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Vegetable factory: the first robotic, farmerless farm

by Futures Centre, Feb 2
1 minute read

A vegetable factory that plans to open in Kyoto in 2017 will be the first farm without farmers. The 4,800-square-metre indoor facility will be entirely run by robots.

https://www.flickr.com/photos/paultomlin/2814798749/

The Japanese vegetable factory plans to grow 80,000 heads of lettuce per day vertically, beneath LED lighting, and aims to expand this to 500,000 per day by 2020.

The company behind the new farm, Spread Co. LTD, already runs the world’s largest vegetable factory in Kameoka, Japan, which uses artificial lighting to grow 10,000 lettuce heads per day with a production yield of 97%.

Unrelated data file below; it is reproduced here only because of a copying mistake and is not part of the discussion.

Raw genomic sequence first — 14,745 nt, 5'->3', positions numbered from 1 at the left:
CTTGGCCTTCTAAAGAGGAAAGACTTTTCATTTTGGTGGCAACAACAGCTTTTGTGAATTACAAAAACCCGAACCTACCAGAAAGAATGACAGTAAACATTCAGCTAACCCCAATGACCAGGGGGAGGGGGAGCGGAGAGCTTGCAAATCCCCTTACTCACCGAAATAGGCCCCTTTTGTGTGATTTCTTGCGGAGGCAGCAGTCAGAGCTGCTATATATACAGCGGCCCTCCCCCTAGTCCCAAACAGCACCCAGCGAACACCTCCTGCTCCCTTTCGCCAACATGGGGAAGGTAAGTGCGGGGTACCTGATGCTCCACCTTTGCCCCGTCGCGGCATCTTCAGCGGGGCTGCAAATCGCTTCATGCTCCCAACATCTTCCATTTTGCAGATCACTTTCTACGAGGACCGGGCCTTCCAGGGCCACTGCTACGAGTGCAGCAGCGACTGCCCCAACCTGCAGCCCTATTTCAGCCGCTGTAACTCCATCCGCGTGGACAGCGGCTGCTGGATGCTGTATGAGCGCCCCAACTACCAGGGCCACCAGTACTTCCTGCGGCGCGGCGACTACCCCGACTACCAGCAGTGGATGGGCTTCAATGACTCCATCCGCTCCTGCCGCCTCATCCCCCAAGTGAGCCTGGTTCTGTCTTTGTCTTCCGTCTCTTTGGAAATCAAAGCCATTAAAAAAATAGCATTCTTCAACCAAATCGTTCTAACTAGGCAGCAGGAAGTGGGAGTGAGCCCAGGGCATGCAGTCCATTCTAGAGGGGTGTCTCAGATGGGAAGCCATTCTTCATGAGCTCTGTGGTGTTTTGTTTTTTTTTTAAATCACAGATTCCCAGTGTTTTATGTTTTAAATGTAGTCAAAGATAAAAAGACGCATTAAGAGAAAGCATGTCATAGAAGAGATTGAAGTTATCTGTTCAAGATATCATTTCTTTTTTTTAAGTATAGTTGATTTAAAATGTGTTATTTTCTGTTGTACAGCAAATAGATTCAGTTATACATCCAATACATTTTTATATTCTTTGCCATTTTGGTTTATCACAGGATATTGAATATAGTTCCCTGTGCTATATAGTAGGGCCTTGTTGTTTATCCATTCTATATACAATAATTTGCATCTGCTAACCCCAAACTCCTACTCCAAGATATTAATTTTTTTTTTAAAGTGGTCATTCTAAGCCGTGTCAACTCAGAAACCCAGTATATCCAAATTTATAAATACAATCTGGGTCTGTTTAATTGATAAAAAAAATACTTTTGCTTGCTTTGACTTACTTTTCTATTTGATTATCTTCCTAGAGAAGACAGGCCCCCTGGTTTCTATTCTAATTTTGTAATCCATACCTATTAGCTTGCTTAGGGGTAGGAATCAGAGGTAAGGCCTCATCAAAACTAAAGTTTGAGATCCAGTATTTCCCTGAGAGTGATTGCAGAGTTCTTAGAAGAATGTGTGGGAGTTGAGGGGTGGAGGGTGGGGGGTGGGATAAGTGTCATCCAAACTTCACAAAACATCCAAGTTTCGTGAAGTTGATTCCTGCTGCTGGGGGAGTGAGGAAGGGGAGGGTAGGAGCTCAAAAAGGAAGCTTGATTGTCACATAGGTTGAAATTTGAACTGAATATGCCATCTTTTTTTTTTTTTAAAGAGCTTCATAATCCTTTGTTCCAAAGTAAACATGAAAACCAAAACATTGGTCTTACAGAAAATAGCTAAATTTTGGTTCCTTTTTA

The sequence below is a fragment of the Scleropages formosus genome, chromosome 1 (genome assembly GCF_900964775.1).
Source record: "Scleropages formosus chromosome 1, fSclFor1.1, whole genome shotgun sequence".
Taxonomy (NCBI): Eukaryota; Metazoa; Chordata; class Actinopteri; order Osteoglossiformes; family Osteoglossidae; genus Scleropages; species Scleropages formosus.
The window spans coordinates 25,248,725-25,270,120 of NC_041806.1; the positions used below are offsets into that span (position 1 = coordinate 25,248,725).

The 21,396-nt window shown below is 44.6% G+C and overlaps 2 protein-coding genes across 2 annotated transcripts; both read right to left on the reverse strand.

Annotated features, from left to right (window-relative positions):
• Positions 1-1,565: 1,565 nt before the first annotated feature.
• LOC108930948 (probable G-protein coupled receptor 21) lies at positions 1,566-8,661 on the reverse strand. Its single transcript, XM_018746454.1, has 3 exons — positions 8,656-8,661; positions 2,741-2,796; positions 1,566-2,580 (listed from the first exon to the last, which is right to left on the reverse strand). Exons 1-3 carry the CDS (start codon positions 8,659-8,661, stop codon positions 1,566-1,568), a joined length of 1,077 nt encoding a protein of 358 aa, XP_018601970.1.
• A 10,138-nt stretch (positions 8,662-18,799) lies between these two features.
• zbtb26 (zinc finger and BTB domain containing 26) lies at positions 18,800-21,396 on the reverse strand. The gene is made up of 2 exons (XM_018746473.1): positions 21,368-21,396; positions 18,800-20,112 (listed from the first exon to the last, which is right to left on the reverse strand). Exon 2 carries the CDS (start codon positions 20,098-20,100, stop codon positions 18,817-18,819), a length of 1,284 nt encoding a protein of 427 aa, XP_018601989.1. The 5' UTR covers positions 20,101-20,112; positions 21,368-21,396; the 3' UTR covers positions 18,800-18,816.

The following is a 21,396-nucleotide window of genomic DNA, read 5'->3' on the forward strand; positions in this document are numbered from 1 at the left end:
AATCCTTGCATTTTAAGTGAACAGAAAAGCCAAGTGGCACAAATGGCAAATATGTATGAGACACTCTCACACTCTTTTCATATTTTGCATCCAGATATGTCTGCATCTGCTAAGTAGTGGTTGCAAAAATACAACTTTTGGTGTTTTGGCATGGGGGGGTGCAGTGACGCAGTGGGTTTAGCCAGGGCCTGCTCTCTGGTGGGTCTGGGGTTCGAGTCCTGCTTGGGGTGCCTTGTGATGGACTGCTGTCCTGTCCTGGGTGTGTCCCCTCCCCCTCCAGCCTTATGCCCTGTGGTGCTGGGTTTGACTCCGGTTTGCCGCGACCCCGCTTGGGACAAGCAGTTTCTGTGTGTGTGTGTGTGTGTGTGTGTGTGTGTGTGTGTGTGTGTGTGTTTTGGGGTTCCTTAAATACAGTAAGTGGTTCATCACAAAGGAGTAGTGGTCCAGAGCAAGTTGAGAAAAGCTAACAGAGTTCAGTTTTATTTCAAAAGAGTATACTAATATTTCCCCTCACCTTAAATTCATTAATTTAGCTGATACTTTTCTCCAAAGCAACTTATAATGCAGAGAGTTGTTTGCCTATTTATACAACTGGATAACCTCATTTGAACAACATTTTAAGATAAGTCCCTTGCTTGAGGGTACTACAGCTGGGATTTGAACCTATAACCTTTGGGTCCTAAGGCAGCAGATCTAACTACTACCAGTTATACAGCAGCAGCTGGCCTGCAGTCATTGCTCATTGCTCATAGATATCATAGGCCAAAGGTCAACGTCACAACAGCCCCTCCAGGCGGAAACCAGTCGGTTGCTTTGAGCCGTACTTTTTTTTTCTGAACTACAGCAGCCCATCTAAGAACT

By fully automating the process the company is aiming to reduce labour costs by 50%, double productivity per unit volume, and optimise lighting, air conditioning, moisture and water use. Automation has also enabled 98% of the water used in cultivation to be recycled.

Further proposed benefits include the reduction of risk of human contamination, and round-the-clock growing and harvesting.

Initial investment costs of an automated facility are down by 25%.

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